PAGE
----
Thursday, June 20, 2013
I confess I have never seen the Sopranos. Hard to believe I know. But when I heard today that James Gandolfini had died I didn't immediately think of Tony Soprano. I thought instead of an amazing night with his character Michael in the play God of Carnage in New York.
God of Carnage ran on Broadway from March 2009 to June 2010. Starring James Gandolfini, Jeff Daniels, Hope Davis and Marcia Gay Harden it told the story of two sets of parents meeting after their two sons have had a fight in middle school. Starting with a civil, tempered discussion of how to help these two boys sort our their differences it deteriorates into a scene of ego, fights, drinking, vomiting and naked anger and aggression between the four characters.
It's a tough play. My friends and I walked from the theatre to the restaurant and straight to the bar, seeking comfort in a stiff drink. We felt raw. The play had successfully lured us into thinking we were seeing a comedy and then turned on us, as viciously as the characters, and punched us in the gut. You could not leave that play without realizing how thin the veneer is between manners and carnage.
James Gandolfini was superb. Completely believable. Subtle and brutal at the same time. Riveting to watch. He was simply a terrific actor and I am sorry we have all lost him so young.
Friday, June 14, 2013
Published on the Huffington Post earlier today
A year ago I wrote
about the economy's gradual turn out of a recession, and the pressure
that the recovery put on sales teams to understand not just their
customers -- but their customers' customers. Fortunately, the economic
recovery has continued and many sales teams within our economy's biggest
companies still find themselves in a position of being understaffed,
under competitive pressure and struggling to make the kind of
methodology transformation in their customer interactions necessary to
achieve their urgent sales productivity goals.
The reason for this is because the kind of customer focus that comes from understanding your customer's customer is only part of the equation. Companies also have to ensure that their sales teams are equipped with the skills to put this knowledge into action and this need is being answered by a new boom-time in sales methodology consulting from creatively named systems such as the Corporate Executive Board's 'The Challenger Sale', The TAS Group's 'Target Account Selling', Miller Heiman's "Strategic Selling", etc.
What these and similar frameworks have in common is the expectation that salespeople will perform to a higher standard of insight and analysis. Specifically, these modern approaches all require that salespeople will educate themselves and get to know their customers extremely well.
Pre-recession, the assumption was that salespeople could do well enough by building relationships, recognizing opportunities as they presented themselves and pushing hard to close deals through enthusiasm and perseverance.
But what all these sales methodologies teach us is that a salesperson's responsibility extends to understanding her customers' business well enough to be able to challenge that customer's assumptions about his own (internal) operations and (external) markets. As a CEB study found, in today's hypercompetitive market it turns out that the salesperson that usually wins is not the one with the best customer relationship, but the one who can teach the customer something that he didn't already know about his market, opportunities or risks. The winning sales rep needs to know enough about the customer's customer to i) suggest a prescription for action, ii) describe the risks of inaction, and iii) so reflect the urgency of acting sooner rather than later.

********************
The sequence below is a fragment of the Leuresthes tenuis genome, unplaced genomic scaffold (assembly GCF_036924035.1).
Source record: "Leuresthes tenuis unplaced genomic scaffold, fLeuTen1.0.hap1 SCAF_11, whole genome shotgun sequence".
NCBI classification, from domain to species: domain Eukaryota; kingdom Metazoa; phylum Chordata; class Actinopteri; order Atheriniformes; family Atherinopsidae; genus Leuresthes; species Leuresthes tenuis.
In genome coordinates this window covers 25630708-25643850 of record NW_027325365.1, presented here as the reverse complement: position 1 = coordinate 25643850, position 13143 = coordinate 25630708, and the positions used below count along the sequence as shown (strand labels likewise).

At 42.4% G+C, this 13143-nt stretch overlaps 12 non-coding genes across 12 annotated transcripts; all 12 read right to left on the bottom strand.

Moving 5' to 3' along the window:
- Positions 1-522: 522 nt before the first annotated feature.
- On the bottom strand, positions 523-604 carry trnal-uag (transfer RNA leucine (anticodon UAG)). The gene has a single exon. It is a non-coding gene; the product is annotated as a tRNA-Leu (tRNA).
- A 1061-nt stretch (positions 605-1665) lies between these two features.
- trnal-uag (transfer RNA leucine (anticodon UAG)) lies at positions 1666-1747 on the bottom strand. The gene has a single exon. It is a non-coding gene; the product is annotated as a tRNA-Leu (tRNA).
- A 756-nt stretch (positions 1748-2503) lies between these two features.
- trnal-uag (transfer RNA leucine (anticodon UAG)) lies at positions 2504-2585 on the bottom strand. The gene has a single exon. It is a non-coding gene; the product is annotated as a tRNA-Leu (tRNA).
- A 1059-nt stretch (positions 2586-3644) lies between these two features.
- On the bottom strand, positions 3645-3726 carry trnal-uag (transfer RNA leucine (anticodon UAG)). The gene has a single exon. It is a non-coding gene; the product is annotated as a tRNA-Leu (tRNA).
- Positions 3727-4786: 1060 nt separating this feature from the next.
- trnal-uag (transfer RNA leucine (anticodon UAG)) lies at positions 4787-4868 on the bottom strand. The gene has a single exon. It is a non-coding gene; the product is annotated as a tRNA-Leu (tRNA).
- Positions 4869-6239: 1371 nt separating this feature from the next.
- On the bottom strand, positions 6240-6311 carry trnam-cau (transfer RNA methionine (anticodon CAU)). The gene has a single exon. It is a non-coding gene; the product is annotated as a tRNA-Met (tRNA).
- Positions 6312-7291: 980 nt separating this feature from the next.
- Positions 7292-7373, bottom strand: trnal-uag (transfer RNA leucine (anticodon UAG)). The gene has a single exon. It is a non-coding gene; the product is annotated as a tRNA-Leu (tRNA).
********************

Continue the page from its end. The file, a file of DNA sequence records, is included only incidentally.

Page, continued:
While today's salesperson doesn't actually need to drive the customer's ship, she needs to be ready to provide some pretty enlightened navigation. This requires an in-depth knowledge of not one, not two, but three steps of the value chain: her own portfolio of products and services, her customer's solution, and her customer's customers' businesses and growth opportunities.
The insight gap is challenging many sales teams today but strong enterprise sales leaders are investing in the knowledge and systems for their sales teams to bridge the gap.
Wednesday, June 12, 2013
Having crossed the country every week for many weeks now I'm reminded of the KPIs of the road warrior...
You can sleep anywhere and everywhere. On a plane, sitting on the floor by the airline gate, sitting upright in a hotel lobby.
You know which seats don't recline on each flight - without having to check the UA web site.
You know the wine menu at the United Club by heart. And then the bartender at the Chicago United Club greets you by name (yikes).
You've see OZ the Great and Powerful, without sound on a small screen above your head, 6 times in 2 weeks.
You can pack for a week in the smallest size of case Tumi makes.
You can run a conference call, on GoToMeeting, from a restaurant, with your cellphone and iPad and order food, eat and make a material financial decision - all in 30 minutes.
You can make even the reddest eyes look good with Visine.
Real food is a rarity - and a treat when you get it. Oatmeal is the breakfast staple because you know you can eat it fast.
Diet Coke. Say again. Diet Coke.
Your own bed is the sweetest, softest place you've ever been in when you finally fall into it!
But what are YOUR KPIs? Add a comment on how you know you're a Road Warrior!